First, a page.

DeAnne

  13. #38
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    If you can make the top and you're satisfied with that, go ahead and quilt it! If someone complains, repossess it! There has only been one perfect person who has ever lived and we are NOT him. I believe absolute perfection is impossible. Quilting is something to be enjoyed and shared. You should do your best, but accept that it may not be perfect. PS: nonquilters won't know the difference. They will be thrilled with the many hours of love you have showered on them! Get busy, Girl!

  14. #39
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    There's a great book about Quilting in Sections that may help you. I don't ever quilt a bed-sized quilt intact myself. I do it in three sections. I sew borders on the last two sides and then quilt the borders as one piece. It really makes life easier and the result is very nice.

  15. #40
    Senior Member Tudey's Avatar
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    Quote Originally Posted by crafty pat View Post
    When I was learning to quilt I made several blocks out of scraps and quilted on them until I ready to try with a quilt. It worked well for me. When I started with a quilt I went slow and if I made a mistake I fixed it and kept going. Good luck with your quilts.
    This is a good idea. Also you could make a few quilts that wouldn't matter as much if there were mistakes, say a quilt for your fur baby or something like that.
    Who needs therapy? I quilt!

  16. #41
    Senior Member mtkoldra's Avatar
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    unless you want the quilting to show and be the focus point on your quilt, if not, the quilt pattern and fabric will be the what makes the quilt. Quilting can be almost invisible and when is all done and you are looking at the quilt on the bed or wall all you see is the color of your fabric and the pattern.
    this is how I look at my quilts and like someone on this board said even if you make a small mistake while quilting you might never see it. Sooo....... go ahead, give it a try.

  17. #42
    Super Member Grace MooreLinker's Avatar
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    Quote Originally Posted by annthreecats View Post
    I make quilts because I love making things with a sewing machine. Nothing I make is perfect, far from it. It doesn't really bother me that my homemade items are not perfect when I give them as a gift. It was made with love and given with love and that's all I need to know.
    Thank you , this is the way I am, most people never make remarks about how they are made, but there are those that do. Those are the ones that never receive one of my hand made gifts again..
    Freedom is costly and quilting keeps us busy...

  18. #43
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    I have a similar problem - I do SID or cross -hatching, or diamonds on the border, simple straight line stitching. I guess I'll just keep watching the tutorials and one day I'm going to jump in and start FMQ. Which me luck - nothing ventured, nothing gained. I should remind myself that when I first started quilting my quilting wasn't that great, but its' gotten better with time.

  19. #44
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    My quilting is therapy. I make what I call good everyday quilts. They are made mostly for me but somehow someone always wants them!!!!
    I have trouble moving around and can't manage a full size quilt for long. I do mine in sections. They are quilted in sections. Then I sew the sections together and quilt by hand where needed. All it take is some graph paper and time. It does take longer to do a large quilt this way but it's much easier to quilt even fancy patterns. My digital camera died and I have been buying fabric instead of replacing it. will replace soon and post some pictures.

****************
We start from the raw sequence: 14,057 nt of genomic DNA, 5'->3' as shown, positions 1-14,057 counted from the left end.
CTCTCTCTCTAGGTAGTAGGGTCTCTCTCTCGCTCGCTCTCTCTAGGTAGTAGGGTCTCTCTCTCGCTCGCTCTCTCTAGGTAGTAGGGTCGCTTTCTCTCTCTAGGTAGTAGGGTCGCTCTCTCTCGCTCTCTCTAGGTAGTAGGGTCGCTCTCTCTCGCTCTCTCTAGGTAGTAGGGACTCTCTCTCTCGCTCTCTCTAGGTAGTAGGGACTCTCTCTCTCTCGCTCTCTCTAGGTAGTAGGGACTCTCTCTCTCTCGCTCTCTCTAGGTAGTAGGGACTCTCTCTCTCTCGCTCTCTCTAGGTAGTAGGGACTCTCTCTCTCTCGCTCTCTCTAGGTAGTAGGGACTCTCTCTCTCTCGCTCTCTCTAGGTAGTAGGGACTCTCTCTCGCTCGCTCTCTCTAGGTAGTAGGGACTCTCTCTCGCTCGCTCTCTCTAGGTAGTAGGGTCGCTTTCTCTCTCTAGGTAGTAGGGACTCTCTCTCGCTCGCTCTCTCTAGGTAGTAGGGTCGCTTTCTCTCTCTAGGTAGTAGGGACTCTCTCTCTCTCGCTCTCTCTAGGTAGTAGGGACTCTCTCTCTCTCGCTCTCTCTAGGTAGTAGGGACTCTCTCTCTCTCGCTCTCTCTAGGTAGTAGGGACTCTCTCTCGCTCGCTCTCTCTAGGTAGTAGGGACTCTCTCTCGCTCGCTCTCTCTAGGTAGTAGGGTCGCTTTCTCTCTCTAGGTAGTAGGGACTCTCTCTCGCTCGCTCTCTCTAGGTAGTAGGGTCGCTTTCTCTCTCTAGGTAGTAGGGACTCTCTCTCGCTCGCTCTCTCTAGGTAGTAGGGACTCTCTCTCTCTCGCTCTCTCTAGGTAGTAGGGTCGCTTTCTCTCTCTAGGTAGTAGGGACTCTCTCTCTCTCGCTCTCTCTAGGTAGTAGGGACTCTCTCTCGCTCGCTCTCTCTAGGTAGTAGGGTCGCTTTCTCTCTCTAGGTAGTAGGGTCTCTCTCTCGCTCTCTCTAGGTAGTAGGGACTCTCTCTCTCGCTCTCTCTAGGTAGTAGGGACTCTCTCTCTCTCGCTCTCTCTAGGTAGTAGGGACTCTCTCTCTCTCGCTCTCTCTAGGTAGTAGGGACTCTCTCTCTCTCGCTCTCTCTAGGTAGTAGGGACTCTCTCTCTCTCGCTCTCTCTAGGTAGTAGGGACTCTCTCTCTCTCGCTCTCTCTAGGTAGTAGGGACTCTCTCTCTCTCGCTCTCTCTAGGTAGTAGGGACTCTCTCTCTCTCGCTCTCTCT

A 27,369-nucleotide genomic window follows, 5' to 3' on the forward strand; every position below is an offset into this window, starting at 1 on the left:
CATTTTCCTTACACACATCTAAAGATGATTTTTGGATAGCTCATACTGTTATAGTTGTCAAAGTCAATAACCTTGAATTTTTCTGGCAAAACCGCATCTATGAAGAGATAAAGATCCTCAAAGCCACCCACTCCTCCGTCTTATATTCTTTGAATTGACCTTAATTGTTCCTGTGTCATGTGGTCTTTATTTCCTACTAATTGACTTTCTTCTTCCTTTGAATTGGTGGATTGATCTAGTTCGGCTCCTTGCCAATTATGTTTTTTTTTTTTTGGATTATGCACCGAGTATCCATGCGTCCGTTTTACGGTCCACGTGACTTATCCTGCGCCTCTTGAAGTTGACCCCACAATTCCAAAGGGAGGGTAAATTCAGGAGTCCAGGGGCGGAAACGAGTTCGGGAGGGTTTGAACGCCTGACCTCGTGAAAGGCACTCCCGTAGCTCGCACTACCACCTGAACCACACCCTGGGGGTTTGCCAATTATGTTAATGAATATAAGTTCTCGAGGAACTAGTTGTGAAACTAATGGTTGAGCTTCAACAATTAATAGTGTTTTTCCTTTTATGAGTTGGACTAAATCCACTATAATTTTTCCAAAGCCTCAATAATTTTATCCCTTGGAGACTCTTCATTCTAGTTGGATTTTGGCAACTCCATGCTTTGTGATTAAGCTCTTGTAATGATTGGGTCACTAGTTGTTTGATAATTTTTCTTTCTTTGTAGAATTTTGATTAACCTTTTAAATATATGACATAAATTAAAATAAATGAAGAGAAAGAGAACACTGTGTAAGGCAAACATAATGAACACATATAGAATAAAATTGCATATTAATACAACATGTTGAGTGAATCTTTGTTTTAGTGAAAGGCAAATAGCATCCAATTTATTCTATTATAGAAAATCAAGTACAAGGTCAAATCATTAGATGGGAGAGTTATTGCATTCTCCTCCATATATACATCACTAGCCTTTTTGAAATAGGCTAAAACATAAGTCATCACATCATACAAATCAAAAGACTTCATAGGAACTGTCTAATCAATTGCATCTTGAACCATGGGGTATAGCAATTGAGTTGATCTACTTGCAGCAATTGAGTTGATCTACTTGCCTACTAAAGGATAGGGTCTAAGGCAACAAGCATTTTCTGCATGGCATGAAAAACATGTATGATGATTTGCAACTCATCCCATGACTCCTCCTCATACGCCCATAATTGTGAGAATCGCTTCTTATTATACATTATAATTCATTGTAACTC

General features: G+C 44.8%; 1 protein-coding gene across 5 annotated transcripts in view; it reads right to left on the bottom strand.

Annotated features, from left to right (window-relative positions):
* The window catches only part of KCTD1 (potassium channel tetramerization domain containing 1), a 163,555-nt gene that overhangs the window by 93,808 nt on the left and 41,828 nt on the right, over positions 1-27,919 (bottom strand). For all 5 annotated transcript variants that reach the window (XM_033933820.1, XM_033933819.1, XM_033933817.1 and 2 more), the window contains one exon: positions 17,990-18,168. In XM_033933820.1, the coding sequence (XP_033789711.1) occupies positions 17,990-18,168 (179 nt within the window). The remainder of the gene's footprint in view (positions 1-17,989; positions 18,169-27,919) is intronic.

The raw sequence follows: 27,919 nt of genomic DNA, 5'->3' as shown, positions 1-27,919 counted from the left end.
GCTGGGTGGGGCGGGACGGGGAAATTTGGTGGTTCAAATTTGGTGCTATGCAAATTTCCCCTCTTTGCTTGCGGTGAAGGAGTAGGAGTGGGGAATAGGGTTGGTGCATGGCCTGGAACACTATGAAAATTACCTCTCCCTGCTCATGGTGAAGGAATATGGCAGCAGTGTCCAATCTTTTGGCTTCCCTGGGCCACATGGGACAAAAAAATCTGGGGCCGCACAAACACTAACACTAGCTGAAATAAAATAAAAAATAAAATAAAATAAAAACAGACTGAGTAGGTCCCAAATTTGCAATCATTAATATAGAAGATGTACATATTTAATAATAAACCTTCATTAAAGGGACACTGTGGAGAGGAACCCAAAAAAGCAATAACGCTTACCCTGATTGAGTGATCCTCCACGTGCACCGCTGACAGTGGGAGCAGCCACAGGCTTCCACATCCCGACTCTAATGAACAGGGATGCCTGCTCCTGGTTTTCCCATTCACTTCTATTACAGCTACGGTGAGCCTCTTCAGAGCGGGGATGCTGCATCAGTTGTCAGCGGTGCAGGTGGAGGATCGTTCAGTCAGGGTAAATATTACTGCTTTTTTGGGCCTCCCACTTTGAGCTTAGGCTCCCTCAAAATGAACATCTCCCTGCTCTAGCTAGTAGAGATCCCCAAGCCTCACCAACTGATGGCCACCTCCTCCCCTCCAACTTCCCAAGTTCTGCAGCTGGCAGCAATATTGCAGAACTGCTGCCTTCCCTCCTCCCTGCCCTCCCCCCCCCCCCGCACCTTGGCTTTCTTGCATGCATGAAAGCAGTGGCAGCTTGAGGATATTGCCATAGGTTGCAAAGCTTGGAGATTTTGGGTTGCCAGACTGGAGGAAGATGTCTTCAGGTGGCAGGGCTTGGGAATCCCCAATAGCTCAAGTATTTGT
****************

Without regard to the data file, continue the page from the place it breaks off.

don't stop!just keep trying and something usable will turn out!!

  20. #45
    Power Poster Jingle's Avatar
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    I have made lots of quilts and now I only machine quilt. I'm still trying to make a perfect quilt and after 114, they still aren't perfect. If I keep trying I may get closer. I love making quilts and doing FMQ and love the look. Mistakes I see others don't. Everyone that has one of my quilts haven't a clue how to sew. Make them pretty colors and patterns and they will love it.
    Another Phyllis
    This life is the only one you get - enjoy it before you lose it.

  21. #46
    Senior Member margie77072's Avatar
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    Ladies, thank you so much for the encouraging words. I will keep practicing.

  22. #47
    Senior Member nclauri's Avatar
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    My experience is that those I make quilts for think I am an amazing quilter -- I stipple that's it, but to them it is amazing because they don't quilt. I am in no means an expert. I have tons of mistakes and area where my stitch length is not even, but they don't mind. Stop worrying they will love whatever you make - and if they don't they do not realize all the time and effort that goes into making a quilt.

  23. #48
    Super Member Gladys's Avatar
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    Just jump in and practice. You'll do fine!

  24. #49
    Senior Member Bamagal's Avatar
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    When I transitioned from hand quilting to machine quilting I was worried that those that received them would be disappointed! I found most don't care how its done just that I took the time to make it .. Anything I hand quilt never gets used. They think it's too nice to use. I WANT them used. Finally I never had a gift done when I needed it as hand quilting takes too long. That Said I now machine quilt. I'm not much past meandering but it works!! I still hand quilt but when I do it IS special and usually for my own use!! Go for it!! It doesn't have to be perfect!!

  25. #50
    Super Member sewdamncute's Avatar
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    The more you do the more at ease you will become....take a deep breath, do some practice pieces, and most important
    enjoy yourself!
    Blessed Be
    Darlene